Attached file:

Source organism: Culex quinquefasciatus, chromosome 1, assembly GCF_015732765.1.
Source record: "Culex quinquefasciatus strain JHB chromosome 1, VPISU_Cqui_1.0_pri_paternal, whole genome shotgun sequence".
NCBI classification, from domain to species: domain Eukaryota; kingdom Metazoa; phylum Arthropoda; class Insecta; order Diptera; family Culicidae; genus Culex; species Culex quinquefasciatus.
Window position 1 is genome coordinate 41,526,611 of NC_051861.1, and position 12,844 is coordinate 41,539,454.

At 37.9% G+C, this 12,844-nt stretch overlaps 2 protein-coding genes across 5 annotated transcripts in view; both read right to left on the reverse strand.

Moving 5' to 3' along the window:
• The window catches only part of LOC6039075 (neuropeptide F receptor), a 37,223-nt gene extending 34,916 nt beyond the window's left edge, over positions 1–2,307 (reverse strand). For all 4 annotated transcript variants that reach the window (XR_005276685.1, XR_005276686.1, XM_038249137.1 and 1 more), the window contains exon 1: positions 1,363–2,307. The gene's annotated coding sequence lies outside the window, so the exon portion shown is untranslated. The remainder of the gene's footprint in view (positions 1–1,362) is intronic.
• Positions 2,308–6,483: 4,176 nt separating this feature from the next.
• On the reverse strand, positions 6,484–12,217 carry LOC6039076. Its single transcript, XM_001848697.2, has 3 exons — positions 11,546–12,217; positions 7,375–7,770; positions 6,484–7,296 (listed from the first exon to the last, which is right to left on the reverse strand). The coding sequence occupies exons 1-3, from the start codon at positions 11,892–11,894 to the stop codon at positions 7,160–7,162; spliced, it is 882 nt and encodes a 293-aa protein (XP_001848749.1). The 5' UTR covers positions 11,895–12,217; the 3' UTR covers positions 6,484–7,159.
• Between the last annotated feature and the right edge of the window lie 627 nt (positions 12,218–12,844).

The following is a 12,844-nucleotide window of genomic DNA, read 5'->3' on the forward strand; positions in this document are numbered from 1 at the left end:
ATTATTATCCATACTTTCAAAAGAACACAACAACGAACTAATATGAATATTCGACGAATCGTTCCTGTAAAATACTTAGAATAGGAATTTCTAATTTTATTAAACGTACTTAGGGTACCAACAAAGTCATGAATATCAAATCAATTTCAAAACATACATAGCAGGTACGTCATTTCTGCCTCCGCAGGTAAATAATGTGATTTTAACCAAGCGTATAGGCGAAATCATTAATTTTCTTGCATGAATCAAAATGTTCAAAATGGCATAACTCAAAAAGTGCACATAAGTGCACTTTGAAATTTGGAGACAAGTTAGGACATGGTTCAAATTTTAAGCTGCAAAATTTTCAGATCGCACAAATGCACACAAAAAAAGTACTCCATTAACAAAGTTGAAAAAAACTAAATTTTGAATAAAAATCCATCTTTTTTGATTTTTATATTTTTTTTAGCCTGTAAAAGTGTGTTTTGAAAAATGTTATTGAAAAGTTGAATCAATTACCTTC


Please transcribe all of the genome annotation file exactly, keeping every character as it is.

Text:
Source organism: Culex quinquefasciatus, chromosome 1, assembly GCF_015732765.1.
Source record: "Culex quinquefasciatus strain JHB chromosome 1, VPISU_Cqui_1.0_pri_paternal, whole genome shotgun sequence".
NCBI classification, from domain to species: domain Eukaryota; kingdom Metazoa; phylum Arthropoda; class Insecta; order Diptera; family Culicidae; genus Culex; species Culex quinquefasciatus.
Window position 1 is genome coordinate 41,526,611 of NC_051861.1, and position 12,844 is coordinate 41,539,454.

At 37.9% G+C, this 12,844-nt stretch overlaps 2 protein-coding genes across 5 annotated transcripts in view; both read right to left on the reverse strand.

Moving 5' to 3' along the window:
• The window catches only part of LOC6039075 (neuropeptide F receptor), a 37,223-nt gene extending 34,916 nt beyond the window's left edge, over positions 1–2,307 (reverse strand). For all 4 annotated transcript variants that reach the window (XR_005276685.1, XR_005276686.1, XM_038249137.1 and 1 more), the window contains exon 1: positions 1,363–2,307. The gene's annotated coding sequence lies outside the window, so the exon portion shown is untranslated. The remainder of the gene's footprint in view (positions 1–1,362) is intronic.
• Positions 2,308–6,483: 4,176 nt separating this feature from the next.
• On the reverse strand, positions 6,484–12,217 carry LOC6039076. Its single transcript, XM_001848697.2, has 3 exons — positions 11,546–12,217; positions 7,375–7,770; positions 6,484–7,296 (listed from the first exon to the last, which is right to left on the reverse strand). The coding sequence occupies exons 1-3, from the start codon at positions 11,892–11,894 to the stop codon at positions 7,160–7,162; spliced, it is 882 nt and encodes a 293-aa protein (XP_001848749.1). The 5' UTR covers positions 11,895–12,217; the 3' UTR covers positions 6,484–7,159.
• Between the last annotated feature and the right edge of the window lie 627 nt (positions 12,218–12,844).

The following is a 12,844-nucleotide window of genomic DNA, read 5'->3' on the forward strand; positions in this document are numbered from 1 at the left end:
ATTATTATCCATACTTTCAAAAGAACACAACAACGAACTAATATGAATATTCGACGAATCGTTCCTGTAAAATACTTAGAATAGGAATTTCTAATTTTATTAAACGTACTTAGGGTACCAACAAAGTCATGAATATCAAATCAATTTCAAAACATACATAGCAGGTACGTCATTTCTGCCTCCGCAGGTAAATAATGTGATTTTAACCAAGCGTATAGGCGAAATCATTAATTTTCTTGCATGAATCAAAATGTTCAAAATGGCATAACTCAAAAAGTGCACATAAGTGCACTTTGAAATTTGGAGACAAGTTAGGACATGGTTCAAATTTTAAGCTGCAAAATTTTCAGATCGCACAAATGCACACAAAAAAAGTACTCCATTAACAAAGTTGAAAAAAACTAAATTTTGAATAAAAATCCATCTTTTTTGATTTTTATATTTTTTTTAGCCTGTAAAAGTGTGTTTTGAAAAATGTTATTGAAAAGTTGAATCAATTACCTTC